We have to give this to PLA filament over PETG as there are several PLA’s that let you print in wood, bamboo, and other wood filaments as well as metal filled filaments that are typically only 5% of the material (bronze for example). You can find all-metal filaments but the prices are insane and require a specific printer setup.


Both PLA and PETG are recyclable (which is great news!) however, PETG just doesn’t break down quite as fast or easily as PLA filament. Therefore, PLA is the clear winner here as it will return to its natural materials over a long period of time if left outside.

Heat Resistance

Temperature is a big factor when choosing between PLA and PETG. PLA can withstand MINOR heat but is not ideal for hot locations such as outside that will be exposed to the sun day in and day out. PETG is much more well equipped for UV resistance. PLA will start to warp under direct sunlight exposure which makes it obviously not great for heat resistance.

Printing Differences Between PLA vs PETG

One thing you must take into consideration is the printing differences between the PETG filaments and PLA. They of course print at different temperatures and act independently of one another. Therefore, they will have specific nuances you will want to be aware of before you start using one or the other.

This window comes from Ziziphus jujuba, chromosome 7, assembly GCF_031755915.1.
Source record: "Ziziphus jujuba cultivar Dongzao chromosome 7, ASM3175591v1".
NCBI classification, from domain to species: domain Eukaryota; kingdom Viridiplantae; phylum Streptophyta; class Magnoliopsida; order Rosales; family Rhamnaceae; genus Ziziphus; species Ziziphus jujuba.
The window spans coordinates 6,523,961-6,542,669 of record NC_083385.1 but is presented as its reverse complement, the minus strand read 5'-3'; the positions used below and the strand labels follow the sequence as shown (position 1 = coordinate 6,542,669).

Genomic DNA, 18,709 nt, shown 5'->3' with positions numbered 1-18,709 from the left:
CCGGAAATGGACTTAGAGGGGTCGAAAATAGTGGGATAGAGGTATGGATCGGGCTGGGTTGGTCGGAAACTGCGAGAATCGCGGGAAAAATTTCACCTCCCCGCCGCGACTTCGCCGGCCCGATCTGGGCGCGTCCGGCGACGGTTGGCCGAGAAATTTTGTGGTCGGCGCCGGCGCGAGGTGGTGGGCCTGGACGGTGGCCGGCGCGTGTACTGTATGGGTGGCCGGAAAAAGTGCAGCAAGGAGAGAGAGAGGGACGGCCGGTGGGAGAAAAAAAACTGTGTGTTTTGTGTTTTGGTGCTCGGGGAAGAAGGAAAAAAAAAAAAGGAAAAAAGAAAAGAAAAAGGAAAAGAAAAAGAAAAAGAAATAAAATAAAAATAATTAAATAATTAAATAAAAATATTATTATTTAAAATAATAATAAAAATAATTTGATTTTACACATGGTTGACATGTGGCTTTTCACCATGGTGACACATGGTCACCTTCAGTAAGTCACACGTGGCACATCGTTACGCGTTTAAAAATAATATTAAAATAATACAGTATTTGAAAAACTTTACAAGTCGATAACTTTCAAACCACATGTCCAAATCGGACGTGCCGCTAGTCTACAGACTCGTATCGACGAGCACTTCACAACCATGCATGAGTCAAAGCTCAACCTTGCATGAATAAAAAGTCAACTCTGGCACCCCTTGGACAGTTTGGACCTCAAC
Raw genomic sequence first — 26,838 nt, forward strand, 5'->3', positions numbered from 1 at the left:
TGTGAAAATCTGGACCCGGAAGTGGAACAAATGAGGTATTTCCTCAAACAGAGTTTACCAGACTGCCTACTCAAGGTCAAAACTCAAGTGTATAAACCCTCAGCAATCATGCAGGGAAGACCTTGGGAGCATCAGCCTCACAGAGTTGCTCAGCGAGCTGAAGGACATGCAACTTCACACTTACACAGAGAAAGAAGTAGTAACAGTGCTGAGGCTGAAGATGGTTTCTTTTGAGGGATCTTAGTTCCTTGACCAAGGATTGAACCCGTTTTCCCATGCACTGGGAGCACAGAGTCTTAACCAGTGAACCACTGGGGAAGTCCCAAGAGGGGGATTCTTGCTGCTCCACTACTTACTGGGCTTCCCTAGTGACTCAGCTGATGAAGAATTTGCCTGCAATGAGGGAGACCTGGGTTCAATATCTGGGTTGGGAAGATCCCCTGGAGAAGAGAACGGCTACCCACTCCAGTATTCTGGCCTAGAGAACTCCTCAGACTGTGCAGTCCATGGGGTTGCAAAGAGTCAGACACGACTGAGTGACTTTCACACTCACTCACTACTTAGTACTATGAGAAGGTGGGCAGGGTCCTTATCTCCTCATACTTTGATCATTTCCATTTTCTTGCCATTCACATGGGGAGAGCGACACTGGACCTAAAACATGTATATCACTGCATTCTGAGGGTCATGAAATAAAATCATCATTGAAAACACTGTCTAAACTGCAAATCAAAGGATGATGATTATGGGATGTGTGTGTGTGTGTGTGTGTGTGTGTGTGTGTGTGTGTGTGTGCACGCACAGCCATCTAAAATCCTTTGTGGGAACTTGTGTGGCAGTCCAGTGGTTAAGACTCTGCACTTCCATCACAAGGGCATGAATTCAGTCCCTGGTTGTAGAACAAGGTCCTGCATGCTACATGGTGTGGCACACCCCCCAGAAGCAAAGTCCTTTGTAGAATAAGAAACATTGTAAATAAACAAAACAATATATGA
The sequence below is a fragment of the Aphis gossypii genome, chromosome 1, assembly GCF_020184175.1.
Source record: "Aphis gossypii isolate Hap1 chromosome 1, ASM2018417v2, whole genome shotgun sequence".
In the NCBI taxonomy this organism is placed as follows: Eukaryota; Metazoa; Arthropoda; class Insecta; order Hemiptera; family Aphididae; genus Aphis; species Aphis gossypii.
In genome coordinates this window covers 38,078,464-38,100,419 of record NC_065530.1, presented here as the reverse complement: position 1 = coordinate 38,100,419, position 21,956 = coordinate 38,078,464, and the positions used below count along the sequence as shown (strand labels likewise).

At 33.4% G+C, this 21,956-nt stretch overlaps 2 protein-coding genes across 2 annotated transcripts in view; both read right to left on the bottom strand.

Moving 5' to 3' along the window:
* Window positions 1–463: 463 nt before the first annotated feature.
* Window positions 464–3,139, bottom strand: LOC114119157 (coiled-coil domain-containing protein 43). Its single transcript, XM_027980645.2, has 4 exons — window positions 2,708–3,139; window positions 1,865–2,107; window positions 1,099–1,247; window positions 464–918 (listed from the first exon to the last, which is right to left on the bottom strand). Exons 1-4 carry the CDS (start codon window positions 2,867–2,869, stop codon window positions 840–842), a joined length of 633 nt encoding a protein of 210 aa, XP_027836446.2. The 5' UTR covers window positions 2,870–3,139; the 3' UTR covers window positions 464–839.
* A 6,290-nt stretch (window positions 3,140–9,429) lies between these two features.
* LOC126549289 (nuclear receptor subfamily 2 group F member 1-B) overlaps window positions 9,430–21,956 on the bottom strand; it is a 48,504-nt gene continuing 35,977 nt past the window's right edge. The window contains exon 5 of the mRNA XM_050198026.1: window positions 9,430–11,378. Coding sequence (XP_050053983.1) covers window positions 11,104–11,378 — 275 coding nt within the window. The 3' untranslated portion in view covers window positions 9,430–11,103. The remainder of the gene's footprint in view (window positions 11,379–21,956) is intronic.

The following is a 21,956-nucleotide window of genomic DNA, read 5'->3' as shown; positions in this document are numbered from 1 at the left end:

Printing Temperatures

As stated above, Hatchbox PETG recommends a nozzle/extrusion temperature of 230°C – 260°C (446°F – 500°F) and for reference, PLA filament prints best typically around 190-205 °C (195°C works best for me with miniatures) or (374°F – 401°F).

Bed Adhesion

PLA tends to be the winner on this one. It warps less and tends to stick a bit better. I’m not a huge fan of advocating for hair spray, or glue, or any other sticking agent. Some have great luck with this, I feel it’s unnecessary, if you have your bed leveled correctly there should be no problems and for me, this just caused a sticky mess to clean up later.

When using PLA I use a bed temperature of 60 °C. I recommend a heated bed of 70°C – 80°C. However, We advise not to heat your bed above the glass transition temperature of PETG (80°C ). 

PLA and PETG Stringing